Thursday, January 19, 2012

The Best Knight in the World

Hi, Round Table. Nice to see you here.

King Arthur and the Knights of the Round Table, Michel Gantelet
Just the sight of it makes me happy. The equality of it all! The enlightenment! The awareness that being the best is less important than doing your best... except actually, not at all.

Despite the ideals of the Round Table, the legends forget about all that in short order. The King Arthur stories are crammed with applicants for the job of Best Knight Ever. Either Camelot was full of inferiority complexes, or the Round Table wasn't doing its job of promoting equality.

We begin with our starter kit, the knights who rallied behind Arthur back when he was a teenage sprog with a talent for freeing stuck swords. (Spoiler alert: none of these guys are The Best Knight in the World.) This quarrelsome lot provides the need for a Round Table in the first place; they won't shut up until assured that they're all equal to each other. The question of who's best is finally moot when Guinevere brings the Table with her dowry.

Sir Gawain and the Green Knight, John Howe
Along comes Gawain. Young, brave, impulsive, and nephew to the king. Maybe not so much stronger than more experienced knights, but was anyone else volunteering to get his head cut off by the Green Knight, or to marry the queen of ugly so he could save his king's life? Didn't think so. When Gawain comes back from the Green Chapel, pretty much everyone agrees that he deserves an extra portion of respect and honor.

So... he's the best, right?

Hold your horses, ladies and gentlemen and especially ladies.

Sir Lancelot, Melissa A. Benson
Lancelot wants a word. Lancelot is
easily the strongest of the
bunch. He could unhorse every knight at court twice and still have time for breakfast. He comes prepackaged with his own hype - a king's son, raised by the Lady of the Lake, his coming foretold by Merlin - and unlike many a Next Big Thing, lives up to and beyond it. He's a strong, sensitive stud who's so famous that he has to ride incognito in tournaments so he won't win by default.

So... he's the best, right?

Yeah, right. The name Guinevere mean anything to you?

The Temptation of Sir Percival,
Arthur Hacker
Besides, eventually Percival shows up, full of youthful naivete (also known as purity) and more good intentions than even he knows what to do with. Percival's a magnet for quests that only The Best Knight Ever can achieve, and mostly he achieves them. He never falls prey to sinful love, remaining either virginal or true to his first love for his whole life. Not to mention that in early versions of the Grail Quest, Percival is the knight who accomplishes it.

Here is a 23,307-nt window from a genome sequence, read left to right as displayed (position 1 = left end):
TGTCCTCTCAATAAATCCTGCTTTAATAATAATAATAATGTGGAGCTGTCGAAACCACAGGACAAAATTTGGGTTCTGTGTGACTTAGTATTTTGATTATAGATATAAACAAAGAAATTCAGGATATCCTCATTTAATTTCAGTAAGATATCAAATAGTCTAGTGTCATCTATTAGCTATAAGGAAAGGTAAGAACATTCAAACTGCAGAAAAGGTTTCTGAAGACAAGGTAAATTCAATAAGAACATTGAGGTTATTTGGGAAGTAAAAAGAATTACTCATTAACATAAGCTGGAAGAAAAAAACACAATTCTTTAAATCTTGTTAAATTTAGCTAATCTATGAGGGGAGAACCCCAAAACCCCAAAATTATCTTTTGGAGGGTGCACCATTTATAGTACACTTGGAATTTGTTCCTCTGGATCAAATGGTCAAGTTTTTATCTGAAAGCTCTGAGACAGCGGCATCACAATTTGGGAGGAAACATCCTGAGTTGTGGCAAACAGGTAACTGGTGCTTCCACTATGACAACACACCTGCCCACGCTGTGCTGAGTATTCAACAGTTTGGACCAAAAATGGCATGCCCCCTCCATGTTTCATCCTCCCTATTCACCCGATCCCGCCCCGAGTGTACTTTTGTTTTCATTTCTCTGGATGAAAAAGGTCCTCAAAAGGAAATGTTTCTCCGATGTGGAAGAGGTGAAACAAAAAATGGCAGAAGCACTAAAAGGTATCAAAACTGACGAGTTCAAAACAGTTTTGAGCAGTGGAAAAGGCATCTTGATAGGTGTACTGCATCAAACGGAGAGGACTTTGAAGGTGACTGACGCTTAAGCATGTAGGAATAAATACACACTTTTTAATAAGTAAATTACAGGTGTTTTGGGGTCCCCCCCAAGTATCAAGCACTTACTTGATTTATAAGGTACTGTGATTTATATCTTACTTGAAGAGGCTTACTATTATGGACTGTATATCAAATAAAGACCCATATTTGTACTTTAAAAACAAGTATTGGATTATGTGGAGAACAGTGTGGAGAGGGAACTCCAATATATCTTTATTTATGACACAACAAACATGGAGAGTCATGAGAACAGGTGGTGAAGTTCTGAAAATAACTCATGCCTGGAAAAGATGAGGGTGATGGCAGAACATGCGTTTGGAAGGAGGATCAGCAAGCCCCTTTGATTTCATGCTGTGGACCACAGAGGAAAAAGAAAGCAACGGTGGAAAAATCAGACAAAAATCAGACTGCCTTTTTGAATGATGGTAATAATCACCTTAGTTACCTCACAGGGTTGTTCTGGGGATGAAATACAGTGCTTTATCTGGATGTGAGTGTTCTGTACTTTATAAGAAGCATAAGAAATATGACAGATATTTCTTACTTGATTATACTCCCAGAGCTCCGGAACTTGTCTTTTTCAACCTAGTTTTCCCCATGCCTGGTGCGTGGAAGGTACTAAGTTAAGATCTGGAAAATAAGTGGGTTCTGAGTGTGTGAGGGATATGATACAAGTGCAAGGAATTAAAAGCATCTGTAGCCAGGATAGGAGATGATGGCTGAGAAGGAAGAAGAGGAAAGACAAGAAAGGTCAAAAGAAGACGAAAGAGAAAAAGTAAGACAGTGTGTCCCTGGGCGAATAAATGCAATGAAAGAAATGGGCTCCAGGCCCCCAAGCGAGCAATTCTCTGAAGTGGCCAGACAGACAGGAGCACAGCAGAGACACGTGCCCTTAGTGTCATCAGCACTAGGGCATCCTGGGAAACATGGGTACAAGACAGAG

So... he's the best, right?

Sir Galahad, George Frederic Watts
And then there's Galahad. The only impure thing ever to happen to Galahad was the whole "conceived out of wedlock" business. There's a reason that his name is synonymous with "perfect knight." He surpasses his father's strength, young as he is. Few knights on the Grail Quest didn't need their butts saved by Galahad's intervention. The Siege Perilous was created for him alone. He gets a reprise of Arthur's sword-in-the-stone miracle within minutes of his arrival at Camelot. And he achieves the Grail, while even Percival has to sit on his slightly less pure hands and watch.

So... he's the best, right?

Oh, who even knows anymore? It seems like every time a new knight pops up on the scene, he's hailed as Today's Best Knight. Tristan gets this treatment once he tears himself away from Isolde and comes to Camelot. Bors gets it out of nowhere when Malory has to explain why a knight we've barely met is worthy to see the Grail. Gareth gets it briefly, after defeating four knights and Linette's taunting. And King Arthur gets the reverse version, with his personal reputation as a fighter taking distant second place to his law-giving fame.

Jousting Knights, c. 1445
It's a strange conundrum that a company famous for their equality should be so hung up on superiority. Because they are. They ooh and aah over each New Best Knight. Galahad only has to sit down for Bors to turn into Mr. Ollivander and declare that they all expect great things from him. Anyone who manages to unhorse one of the Big Four practically has a party thrown in their honor.

Could it be that the knights are just glad to see a dominating presence proved human? Sure. Obviously those guys are part of the legend; Mordred wouldn't have had supporters without them. And maybe that's the point. Even at the height of its glory, Camelot is only human. The knights want one person to be better than another. No one wants to say that Kay is as good as Lancelot. What they want to say is that they're better than Kay. Or Lionel, or Bedivere, or whoever they want to surpass. On one hand, it's proactive goal-setting; on the other hand, it turns one of the greatest ideals of the story into a vessel for lip service. And given that Camelot falls through human failing, I like the idea that that failing was there all along.


  1. Ah but how would any of them improve as knights if one didn't surpass another in any aspect of their knighthood? If you can't have friendly competition then you all just become lazy lay-abouts.

    1. I honestly think that's one of the reasons everyone got their knickers in a twist about Lancelot. "Everything was fine until you showed up and started beating us ALL." Which is when it gets less friendly and more destroying-the-kingdom. Fun times.